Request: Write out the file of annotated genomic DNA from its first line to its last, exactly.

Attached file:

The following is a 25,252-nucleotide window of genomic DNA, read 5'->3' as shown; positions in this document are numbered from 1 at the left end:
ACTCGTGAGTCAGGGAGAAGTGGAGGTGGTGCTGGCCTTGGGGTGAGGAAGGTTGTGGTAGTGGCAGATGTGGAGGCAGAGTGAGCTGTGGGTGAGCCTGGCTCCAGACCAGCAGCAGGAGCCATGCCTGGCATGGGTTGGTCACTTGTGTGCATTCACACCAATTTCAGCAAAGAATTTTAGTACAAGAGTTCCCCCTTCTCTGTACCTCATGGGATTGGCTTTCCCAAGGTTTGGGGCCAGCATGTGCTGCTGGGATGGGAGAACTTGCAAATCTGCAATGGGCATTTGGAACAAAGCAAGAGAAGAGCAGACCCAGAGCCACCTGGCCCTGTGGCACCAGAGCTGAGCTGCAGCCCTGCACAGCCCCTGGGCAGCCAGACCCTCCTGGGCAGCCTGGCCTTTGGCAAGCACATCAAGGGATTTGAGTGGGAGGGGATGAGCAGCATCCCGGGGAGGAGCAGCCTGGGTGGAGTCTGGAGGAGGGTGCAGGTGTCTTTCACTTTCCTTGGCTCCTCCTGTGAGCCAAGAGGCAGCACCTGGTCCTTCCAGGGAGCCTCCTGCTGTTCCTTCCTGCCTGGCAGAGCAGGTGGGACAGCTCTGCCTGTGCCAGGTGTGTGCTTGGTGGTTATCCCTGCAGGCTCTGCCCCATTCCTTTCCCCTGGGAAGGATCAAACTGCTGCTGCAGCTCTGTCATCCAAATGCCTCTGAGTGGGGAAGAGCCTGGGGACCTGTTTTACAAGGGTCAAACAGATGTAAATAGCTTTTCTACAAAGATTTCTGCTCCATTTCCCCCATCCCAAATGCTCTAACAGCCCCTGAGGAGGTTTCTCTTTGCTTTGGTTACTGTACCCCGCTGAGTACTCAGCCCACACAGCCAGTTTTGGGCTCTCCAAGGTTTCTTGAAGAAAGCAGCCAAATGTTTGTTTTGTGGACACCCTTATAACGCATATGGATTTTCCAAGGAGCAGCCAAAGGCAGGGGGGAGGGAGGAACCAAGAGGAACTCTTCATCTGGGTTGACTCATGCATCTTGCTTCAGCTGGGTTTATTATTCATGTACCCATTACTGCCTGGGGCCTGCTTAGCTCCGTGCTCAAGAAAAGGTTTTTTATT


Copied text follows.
The following is a 25,252-nucleotide window of genomic DNA, read 5'->3' as shown; positions in this document are numbered from 1 at the left end:
ACTCGTGAGTCAGGGAGAAGTGGAGGTGGTGCTGGCCTTGGGGTGAGGAAGGTTGTGGTAGTGGCAGATGTGGAGGCAGAGTGAGCTGTGGGTGAGCCTGGCTCCAGACCAGCAGCAGGAGCCATGCCTGGCATGGGTTGGTCACTTGTGTGCATTCACACCAATTTCAGCAAAGAATTTTAGTACAAGAGTTCCCCCTTCTCTGTACCTCATGGGATTGGCTTTCCCAAGGTTTGGGGCCAGCATGTGCTGCTGGGATGGGAGAACTTGCAAATCTGCAATGGGCATTTGGAACAAAGCAAGAGAAGAGCAGACCCAGAGCCACCTGGCCCTGTGGCACCAGAGCTGAGCTGCAGCCCTGCACAGCCCCTGGGCAGCCAGACCCTCCTGGGCAGCCTGGCCTTTGGCAAGCACATCAAGGGATTTGAGTGGGAGGGGATGAGCAGCATCCCGGGGAGGAGCAGCCTGGGTGGAGTCTGGAGGAGGGTGCAGGTGTCTTTCACTTTCCTTGGCTCCTCCTGTGAGCCAAGAGGCAGCACCTGGTCCTTCCAGGGAGCCTCCTGCTGTTCCTTCCTGCCTGGCAGAGCAGGTGGGACAGCTCTGCCTGTGCCAGGTGTGTGCTTGGTGGTTATCCCTGCAGGCTCTGCCCCATTCCTTTCCCCTGGGAAGGATCAAACTGCTGCTGCAGCTCTGTCATCCAAATGCCTCTGAGTGGGGAAGAGCCTGGGGACCTGTTTTACAAGGGTCAAACAGATGTAAATAGCTTTTCTACAAAGATTTCTGCTCCATTTCCCCCATCCCAAATGCTCTAACAGCCCCTGAGGAGGTTTCTCTTTGCTTTGGTTACTGTACCCCGCTGAGTACTCAGCCCACACAGCCAGTTTTGGGCTCTCCAAGGTTTCTTGAAGAAAGCAGCCAAATGTTTGTTTTGTGGACACCCTTATAACGCATATGGATTTTCCAAGGAGCAGCCAAAGGCAGGGGGGAGGGAGGAACCAAGAGGAACTCTTCATCTGGGTTGACTCATGCATCTTGCTTCAGCTGGGTTTATTATTCATGTACCCATTACTGCCTGGGGCCTGCTTAGCTCCGTGCTCAAGAAAAGGTTTTTTATT